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Warrantless Blood Draw – Medical Basis for Objection

State v. James Ralph Whitwell, 2011AP1342-CR, District 3/4, 5/24/12

court of appeals decision (not recommended for publication); for Whitwell: Jefren E. Olsen, Chandra N. Harvey, SPD, Madison Appellate; case activity

Whitwell challenges a warrantless blood draw, on related grounds: he objected at the time, informing officials that he suffered from a medical condition that made the draw dangerous absent certain precautionary measures; this objection to the draw was objectively reasonable. State v. Bohling, 173 Wis. 2d 529, 533-34, 494 N.W.2d 399 (1993), cited, for its 4-factor test for taking a warrantless blood sample (particular emphasis here on the 4th, “the arrestee presents no reasonable objection to the blood draw”). The court of appeals rejects the arguments.

The trial court found that Whitwell had said only that he was afraid of needles, a finding the court now upholds as not clearly erroneous, ¶¶16-22. The court proceeds to reject the idea that an objection not articulated at the time of the draw can subsequently be deemed reasonable:

¶24      Whitwell acknowledges that State v. Krajewski, 2002 WI 97, 255 Wis. 2d 98, 648 N.W.2d 385, and State v. Krause, 168 Wis. 2d 578, 484 N.W.2d 347 (Ct. App. 1992), both hold that expression of a fear of needles, in itself, is not a reasonable objection.[3] However, he asserts, both cases “appear to be premised on the fact that none of the defendants provided the court with a medical or religious basis to explain their fear.”  That is true; but neither case suggests that the court would have considered additional evidence presented at a suppression hearing explaining the basis of the defendant’s fear of needles, even if the defendant did not identify the basis for his fear at the time of the proposed blood draw.  Instead, the focus in both cases was on what the arrestee told the officer at the time of the blood draw.  See Krajewski 255 Wis. 2d 98, ¶¶49, 52; Krause, 168 Wis. 2d at 588.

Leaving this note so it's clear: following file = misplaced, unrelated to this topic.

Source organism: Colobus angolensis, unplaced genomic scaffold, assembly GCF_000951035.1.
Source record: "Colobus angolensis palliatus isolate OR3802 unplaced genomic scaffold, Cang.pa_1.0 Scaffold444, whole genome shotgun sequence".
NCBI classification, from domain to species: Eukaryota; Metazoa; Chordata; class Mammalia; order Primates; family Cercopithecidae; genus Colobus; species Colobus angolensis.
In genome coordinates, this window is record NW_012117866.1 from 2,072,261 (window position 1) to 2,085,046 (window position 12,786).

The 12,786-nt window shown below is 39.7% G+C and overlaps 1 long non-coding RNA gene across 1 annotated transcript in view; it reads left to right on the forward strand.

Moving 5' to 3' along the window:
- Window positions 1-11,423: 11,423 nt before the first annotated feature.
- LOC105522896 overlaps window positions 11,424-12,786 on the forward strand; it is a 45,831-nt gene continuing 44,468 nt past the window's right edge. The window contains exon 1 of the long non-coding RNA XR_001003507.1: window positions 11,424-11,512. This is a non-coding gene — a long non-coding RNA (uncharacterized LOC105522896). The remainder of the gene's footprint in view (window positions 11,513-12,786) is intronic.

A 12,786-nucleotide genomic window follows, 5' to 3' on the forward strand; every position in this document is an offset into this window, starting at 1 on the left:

¶26      We do not agree with Whitwell that the Krajewski court’s adoption of the standard from Wis. Stat. § 343.305(9)(a)5.c. supports the proposition that he may wait until the suppression hearing to identify the medical reasons for his objection. …

¶27      In addition to the absence of support in either Krause or Krajewski for Whitwell’s position, there is a more fundamental problem with his position: the evident illogic of determining the reasonableness of an officer’s conduct based on information the officer did not have at the time. …

¶30      In summary, we conclude Whitwell’s objection was not a reasonable objection because, as found by the circuit court, he told Deputy Coulthard and Hoff only that he was afraid of needles and not that he had a medical condition that made a blood draw dangerous absent special procedures.

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